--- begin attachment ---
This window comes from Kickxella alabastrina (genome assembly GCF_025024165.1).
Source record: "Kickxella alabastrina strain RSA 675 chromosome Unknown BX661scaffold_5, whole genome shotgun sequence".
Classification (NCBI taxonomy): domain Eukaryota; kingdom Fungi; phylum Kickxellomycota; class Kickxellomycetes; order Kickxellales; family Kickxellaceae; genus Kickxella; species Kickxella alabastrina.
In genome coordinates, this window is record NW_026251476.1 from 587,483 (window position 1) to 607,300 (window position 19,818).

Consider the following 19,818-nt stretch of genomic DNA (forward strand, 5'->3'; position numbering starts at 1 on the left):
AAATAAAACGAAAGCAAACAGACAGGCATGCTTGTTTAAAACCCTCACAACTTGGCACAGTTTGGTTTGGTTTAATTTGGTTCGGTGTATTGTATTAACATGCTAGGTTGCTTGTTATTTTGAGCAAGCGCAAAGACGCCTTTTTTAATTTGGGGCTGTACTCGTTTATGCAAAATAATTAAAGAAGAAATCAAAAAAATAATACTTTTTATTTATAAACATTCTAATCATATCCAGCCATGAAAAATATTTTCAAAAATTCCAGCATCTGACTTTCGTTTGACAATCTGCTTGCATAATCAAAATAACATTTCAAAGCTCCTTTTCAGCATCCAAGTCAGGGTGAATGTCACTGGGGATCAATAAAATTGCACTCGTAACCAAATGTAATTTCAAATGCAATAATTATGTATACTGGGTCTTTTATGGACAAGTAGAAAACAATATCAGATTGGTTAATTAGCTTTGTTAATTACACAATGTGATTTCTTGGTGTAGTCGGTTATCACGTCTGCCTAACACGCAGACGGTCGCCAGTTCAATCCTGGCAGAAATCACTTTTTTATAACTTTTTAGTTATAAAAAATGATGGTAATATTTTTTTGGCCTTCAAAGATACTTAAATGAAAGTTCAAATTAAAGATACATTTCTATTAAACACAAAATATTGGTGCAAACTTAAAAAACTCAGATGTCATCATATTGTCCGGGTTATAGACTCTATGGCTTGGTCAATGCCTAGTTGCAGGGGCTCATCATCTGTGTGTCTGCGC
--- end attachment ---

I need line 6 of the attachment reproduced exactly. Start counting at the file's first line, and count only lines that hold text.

AAATAAAACGAAAGCAAACAGACAGGCATGCTTGTTTAAAACCCTCACAACTTGGCACAGTTTGGTTTGGTTTAATTTGGTTCGGTGTATTGTATTAACATGCTAGGTTGCTTGTTATTTTGAGCAAGCGCAAAGACGCCTTTTTTAATTTGGGGCTGTACTCGTTTATGCAAAATAATTAAAGAAGAAATCAAAAAAATAATACTTTTTATTTATAAACATTCTAATCATATCCAGCCATGAAAAATATTTTCAAAAATTCCAGCATCTGACTTTCGTTTGACAATCTGCTTGCATAATCAAAATAACATTTCAAAGCTCCTTTTCAGCATCCAAGTCAGGGTGAATGTCACTGGGGATCAATAAAATTGCACTCGTAACCAAATGTAATTTCAAATGCAATAATTATGTATACTGGGTCTTTTATGGACAAGTAGAAAACAATATCAGATTGGTTAATTAGCTTTGTTAATTACACAATGTGATTTCTTGGTGTAGTCGGTTATCACGTCTGCCTAACACGCAGACGGTCGCCAGTTCAATCCTGGCAGAAATCACTTTTTTATAACTTTTTAGTTATAAAAAATGATGGTAATATTTTTTTGGCCTTCAAAGATACTTAAATGAAAGTTCAAATTAAAGATACATTTCTATTAAACACAAAATATTGGTGCAAACTTAAAAAACTCAGATGTCATCATATTGTCCGGGTTATAGACTCTATGGCTTGGTCAATGCCTAGTTGCAGGGGCTCATCATCTGTGTGTCTGCGC